The mature male Xystichromis phytophagus is second to none in coloration. The head is a light blue-grey and has a convex cranial slope. The upper and lower jaws extend equally and are lined with bright blue lips. Two horizontal bars cross the forehead, one just above the lips, the other at mid eye level. The top of the forehead on down to the gill plates is purple. Immediately behind the gills and along the back is colored orange-red. The abdomen is lime-green and extends halfway up the flanks and laterally onto the caudal peduncle. The frontal portion of the dorsal fin is powder-blue. The spines on the back half of the dorsal are red. This red coloration is also found on the caudal fin. The pelvic fins are jet-black with the first ray extending slightly beyond the others. The anal fin is light blue with a red blotch frontally. A small number of egg spots dot the back portion at its base. Two lines of black blotching streak the body midway and frontally along the lateral line. Several vertical bars are visible to some degree that is mood dependant. The female Xystichromis phytophagus is a dull gold color with a yellow tinge to the fins. There is slight sexual dimorphism with males reaching 11cm and females 9.5cm.
The male Xystichromis phytophagus will excavate a pit at the base of an object (usually a rock). This activity is a certain indication that procreation is imminent. I have found this species to be rather docile in comparison to other furu, however, with the onset of breeding, some territorial displaying and defending of the pit area takes place. These displays consist of fin flaring and short runs at rival males. The male will shimmy to one side with fins flared each time his ripe female approaches. In between dancing to his female and excavating his pit, the male defends against conspecifics nearing his territory. The female will eventually give in to the males advances. The protrusion of an ovipositor on the female is a sign that spawning is certain. The actual act of spawning will occur in the male’s pit. The typical haplochromine method of shaking and circling, dropping eggs, nipping at the males egg spots and picking them up is employed by this maternal mouth brooder. Xystichromis phytophagus is not a particularly tough species to coax into spawning. It is highly prolific and broods of 50 fry are not uncommon. The gestation period is 18 days. The female will tend her fry for another two weeks. I strip the female at 16 days post spawning. At this time the fry have absorbed most of their egg sac and will take first feedings of Cyclop-eeze® and powdered flake. The young grow rapidly reaching maturity in 10 months.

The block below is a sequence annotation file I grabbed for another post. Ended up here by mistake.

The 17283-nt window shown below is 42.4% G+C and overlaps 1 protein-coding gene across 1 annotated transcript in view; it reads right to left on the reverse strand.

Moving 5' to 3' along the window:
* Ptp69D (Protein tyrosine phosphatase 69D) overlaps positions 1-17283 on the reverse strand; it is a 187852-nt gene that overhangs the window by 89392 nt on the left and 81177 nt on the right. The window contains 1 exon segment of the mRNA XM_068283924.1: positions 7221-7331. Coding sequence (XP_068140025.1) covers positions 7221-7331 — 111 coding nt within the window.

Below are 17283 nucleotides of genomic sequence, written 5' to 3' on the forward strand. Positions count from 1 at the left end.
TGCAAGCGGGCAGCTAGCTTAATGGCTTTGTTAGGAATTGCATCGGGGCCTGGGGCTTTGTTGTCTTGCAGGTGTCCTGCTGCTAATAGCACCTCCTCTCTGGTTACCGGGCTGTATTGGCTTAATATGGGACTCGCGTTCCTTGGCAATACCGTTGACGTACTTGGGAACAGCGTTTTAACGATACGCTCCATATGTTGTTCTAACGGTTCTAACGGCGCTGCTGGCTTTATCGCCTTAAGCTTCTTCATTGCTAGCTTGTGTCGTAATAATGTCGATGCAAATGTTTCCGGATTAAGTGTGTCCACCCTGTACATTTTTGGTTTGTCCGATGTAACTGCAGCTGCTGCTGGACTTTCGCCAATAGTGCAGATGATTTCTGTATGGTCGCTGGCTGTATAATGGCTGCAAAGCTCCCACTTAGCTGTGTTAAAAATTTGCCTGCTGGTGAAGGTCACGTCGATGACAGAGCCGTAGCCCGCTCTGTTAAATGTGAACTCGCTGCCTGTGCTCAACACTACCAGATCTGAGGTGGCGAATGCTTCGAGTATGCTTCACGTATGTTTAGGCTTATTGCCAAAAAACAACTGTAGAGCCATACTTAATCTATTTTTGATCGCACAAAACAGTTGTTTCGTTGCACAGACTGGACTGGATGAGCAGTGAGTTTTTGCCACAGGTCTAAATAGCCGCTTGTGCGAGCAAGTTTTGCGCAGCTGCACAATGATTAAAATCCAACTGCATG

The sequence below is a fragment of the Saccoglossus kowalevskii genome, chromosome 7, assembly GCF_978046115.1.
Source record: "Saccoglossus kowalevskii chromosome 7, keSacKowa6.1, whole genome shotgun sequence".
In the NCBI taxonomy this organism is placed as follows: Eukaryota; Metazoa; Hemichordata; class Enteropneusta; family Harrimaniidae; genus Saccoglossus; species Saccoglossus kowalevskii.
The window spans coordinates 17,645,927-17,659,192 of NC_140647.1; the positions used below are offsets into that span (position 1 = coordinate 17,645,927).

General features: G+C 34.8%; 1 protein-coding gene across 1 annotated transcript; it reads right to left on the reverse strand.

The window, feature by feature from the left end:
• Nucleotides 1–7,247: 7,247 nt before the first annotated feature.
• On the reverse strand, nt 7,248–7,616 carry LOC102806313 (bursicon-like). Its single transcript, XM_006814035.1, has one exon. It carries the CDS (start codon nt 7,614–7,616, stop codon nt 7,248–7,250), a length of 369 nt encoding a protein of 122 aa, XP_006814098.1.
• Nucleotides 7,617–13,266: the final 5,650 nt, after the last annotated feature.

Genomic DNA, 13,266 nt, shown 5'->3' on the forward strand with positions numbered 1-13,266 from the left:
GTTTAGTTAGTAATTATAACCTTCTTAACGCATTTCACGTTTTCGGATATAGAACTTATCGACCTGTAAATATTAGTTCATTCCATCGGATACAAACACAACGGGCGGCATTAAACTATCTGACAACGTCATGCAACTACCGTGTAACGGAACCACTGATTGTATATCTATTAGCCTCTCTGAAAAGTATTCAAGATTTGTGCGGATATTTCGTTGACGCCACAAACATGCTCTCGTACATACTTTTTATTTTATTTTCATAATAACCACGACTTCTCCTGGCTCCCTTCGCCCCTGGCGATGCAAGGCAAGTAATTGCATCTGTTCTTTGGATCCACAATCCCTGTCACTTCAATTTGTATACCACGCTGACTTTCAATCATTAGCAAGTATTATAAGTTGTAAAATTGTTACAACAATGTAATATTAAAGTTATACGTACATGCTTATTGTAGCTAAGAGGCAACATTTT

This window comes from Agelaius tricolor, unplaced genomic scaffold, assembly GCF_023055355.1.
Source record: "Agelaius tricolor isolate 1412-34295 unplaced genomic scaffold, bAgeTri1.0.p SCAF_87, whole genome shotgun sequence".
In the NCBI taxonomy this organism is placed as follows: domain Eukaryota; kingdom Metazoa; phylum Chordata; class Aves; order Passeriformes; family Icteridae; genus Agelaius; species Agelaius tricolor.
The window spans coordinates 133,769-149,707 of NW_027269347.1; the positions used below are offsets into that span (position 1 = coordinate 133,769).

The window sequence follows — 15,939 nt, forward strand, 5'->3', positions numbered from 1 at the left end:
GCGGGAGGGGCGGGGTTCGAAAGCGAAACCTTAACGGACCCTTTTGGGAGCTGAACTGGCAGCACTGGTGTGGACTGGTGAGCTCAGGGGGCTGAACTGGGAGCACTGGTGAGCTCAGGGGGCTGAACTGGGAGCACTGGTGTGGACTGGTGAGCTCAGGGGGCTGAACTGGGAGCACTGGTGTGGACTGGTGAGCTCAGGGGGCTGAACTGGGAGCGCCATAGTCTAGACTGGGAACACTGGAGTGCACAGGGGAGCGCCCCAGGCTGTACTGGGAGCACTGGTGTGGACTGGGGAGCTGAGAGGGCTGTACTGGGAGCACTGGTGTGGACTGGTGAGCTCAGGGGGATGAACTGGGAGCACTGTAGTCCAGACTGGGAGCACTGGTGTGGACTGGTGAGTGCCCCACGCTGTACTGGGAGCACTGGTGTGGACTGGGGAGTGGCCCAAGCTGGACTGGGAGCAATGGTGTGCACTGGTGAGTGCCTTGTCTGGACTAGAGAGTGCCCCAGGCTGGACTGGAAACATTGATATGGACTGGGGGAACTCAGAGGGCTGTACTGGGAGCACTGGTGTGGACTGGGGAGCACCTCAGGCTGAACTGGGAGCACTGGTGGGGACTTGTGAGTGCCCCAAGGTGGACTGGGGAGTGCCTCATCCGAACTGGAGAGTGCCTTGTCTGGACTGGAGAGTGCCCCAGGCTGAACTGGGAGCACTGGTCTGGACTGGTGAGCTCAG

The native habitat of Xystichromis phytophagus is shrinking rapidly. This wonderful little cichlid remains intact as part of the LVSSP (Lake Victoria Species Survival Program). Stable populations reside in hobbyists’ aquariums as well, and it is from this latter group that good quality future stock of this Victorian gem will endure.
- Greenwood, Peter Humphry. 1980. "Towards a phyletic classification of the 'genus' Haplochromis (Pisces, Cichlidae) and related taxa. Part II; the species from lakes Victoria, Nabugabo, Edward, George and Kivu". Bulletin of the British Museum (Natural History) Zoology Series. v. 39(n. 1), pp. 1-101 (crc00319) (abstract)
- Greenwood, Peter Humphry. 1966. "Two new species of Haplochromis (Pisces, Cichlidae) from Lake Victoria". Annals and Magazine of Natural History. (Ser. 13), v. 8(n. 89), pp. 303-318. DOI: 10.1080/00222936508651572 (crc00095)
- Newman, Lee. 1997. "Aquarium Husbandry of the Christmas Fulu, Haplochromis (Xystichromis) phytophagus". Cichlid News Magazine (crc00526)
© Copyright 2006 Greg Steeves, all rights reserved
Steeves, Greg. (September 26, 2006). "Xystichromis phytophagus (Greenwood, 1965)". Cichlid Room Companion. Retrieved on January 27, 2021, from: https://cichlidae.com/section.php?id=145.